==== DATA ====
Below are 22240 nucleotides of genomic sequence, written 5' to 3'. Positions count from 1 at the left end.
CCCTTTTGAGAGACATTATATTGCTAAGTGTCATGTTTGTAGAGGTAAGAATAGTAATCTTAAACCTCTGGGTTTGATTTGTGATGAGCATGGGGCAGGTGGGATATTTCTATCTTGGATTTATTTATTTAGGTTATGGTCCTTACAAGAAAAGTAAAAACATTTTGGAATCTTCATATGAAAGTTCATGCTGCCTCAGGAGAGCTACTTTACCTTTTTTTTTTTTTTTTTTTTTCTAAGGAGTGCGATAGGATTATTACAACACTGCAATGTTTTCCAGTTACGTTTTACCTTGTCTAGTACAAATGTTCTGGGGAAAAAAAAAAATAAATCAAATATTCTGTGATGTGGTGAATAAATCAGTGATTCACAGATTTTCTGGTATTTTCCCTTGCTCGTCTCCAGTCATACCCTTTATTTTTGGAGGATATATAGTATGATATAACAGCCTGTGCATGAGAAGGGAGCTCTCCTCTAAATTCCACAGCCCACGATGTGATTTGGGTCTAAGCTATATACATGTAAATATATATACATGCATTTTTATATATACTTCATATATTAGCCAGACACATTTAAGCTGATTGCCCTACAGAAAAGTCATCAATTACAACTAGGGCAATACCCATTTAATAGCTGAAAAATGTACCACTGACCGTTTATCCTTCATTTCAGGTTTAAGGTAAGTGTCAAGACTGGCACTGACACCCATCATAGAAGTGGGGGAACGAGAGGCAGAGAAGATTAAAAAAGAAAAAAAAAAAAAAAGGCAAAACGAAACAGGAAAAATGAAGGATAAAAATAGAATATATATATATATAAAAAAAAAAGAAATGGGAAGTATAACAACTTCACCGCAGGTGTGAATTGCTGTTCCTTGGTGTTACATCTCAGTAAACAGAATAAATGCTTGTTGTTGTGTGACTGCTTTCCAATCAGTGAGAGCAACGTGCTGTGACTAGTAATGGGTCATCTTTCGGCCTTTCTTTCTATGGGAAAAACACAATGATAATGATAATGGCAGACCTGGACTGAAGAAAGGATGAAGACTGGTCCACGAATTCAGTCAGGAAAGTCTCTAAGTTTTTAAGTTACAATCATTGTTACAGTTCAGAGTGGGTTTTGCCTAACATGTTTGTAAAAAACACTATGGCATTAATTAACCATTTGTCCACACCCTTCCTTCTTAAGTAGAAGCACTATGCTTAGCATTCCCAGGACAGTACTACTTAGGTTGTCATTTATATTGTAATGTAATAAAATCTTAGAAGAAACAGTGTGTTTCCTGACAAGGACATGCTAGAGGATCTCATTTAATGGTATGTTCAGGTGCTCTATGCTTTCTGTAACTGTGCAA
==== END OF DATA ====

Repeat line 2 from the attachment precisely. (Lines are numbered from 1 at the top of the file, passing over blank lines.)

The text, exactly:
CCCTTTTGAGAGACATTATATTGCTAAGTGTCATGTTTGTAGAGGTAAGAATAGTAATCTTAAACCTCTGGGTTTGATTTGTGATGAGCATGGGGCAGGTGGGATATTTCTATCTTGGATTTATTTATTTAGGTTATGGTCCTTACAAGAAAAGTAAAAACATTTTGGAATCTTCATATGAAAGTTCATGCTGCCTCAGGAGAGCTACTTTACCTTTTTTTTTTTTTTTTTTTTTCTAAGGAGTGCGATAGGATTATTACAACACTGCAATGTTTTCCAGTTACGTTTTACCTTGTCTAGTACAAATGTTCTGGGGAAAAAAAAAAATAAATCAAATATTCTGTGATGTGGTGAATAAATCAGTGATTCACAGATTTTCTGGTATTTTCCCTTGCTCGTCTCCAGTCATACCCTTTATTTTTGGAGGATATATAGTATGATATAACAGCCTGTGCATGAGAAGGGAGCTCTCCTCTAAATTCCACAGCCCACGATGTGATTTGGGTCTAAGCTATATACATGTAAATATATATACATGCATTTTTATATATACTTCATATATTAGCCAGACACATTTAAGCTGATTGCCCTACAGAAAAGTCATCAATTACAACTAGGGCAATACCCATTTAATAGCTGAAAAATGTACCACTGACCGTTTATCCTTCATTTCAGGTTTAAGGTAAGTGTCAAGACTGGCACTGACACCCATCATAGAAGTGGGGGAACGAGAGGCAGAGAAGATTAAAAAAGAAAAAAAAAAAAAAAGGCAAAACGAAACAGGAAAAATGAAGGATAAAAATAGAATATATATATATATAAAAAAAAAAGAAATGGGAAGTATAACAACTTCACCGCAGGTGTGAATTGCTGTTCCTTGGTGTTACATCTCAGTAAACAGAATAAATGCTTGTTGTTGTGTGACTGCTTTCCAATCAGTGAGAGCAACGTGCTGTGACTAGTAATGGGTCATCTTTCGGCCTTTCTTTCTATGGGAAAAACACAATGATAATGATAATGGCAGACCTGGACTGAAGAAAGGATGAAGACTGGTCCACGAATTCAGTCAGGAAAGTCTCTAAGTTTTTAAGTTACAATCATTGTTACAGTTCAGAGTGGGTTTTGCCTAACATGTTTGTAAAAAACACTATGGCATTAATTAACCATTTGTCCACACCCTTCCTTCTTAAGTAGAAGCACTATGCTTAGCATTCCCAGGACAGTACTACTTAGGTTGTCATTTATATTGTAATGTAATAAAATCTTAGAAGAAACAGTGTGTTTCCTGACAAGGACATGCTAGAGGATCTCATTTAATGGTATGTTCAGGTGCTCTATGCTTTCTGTAACTGTGCAA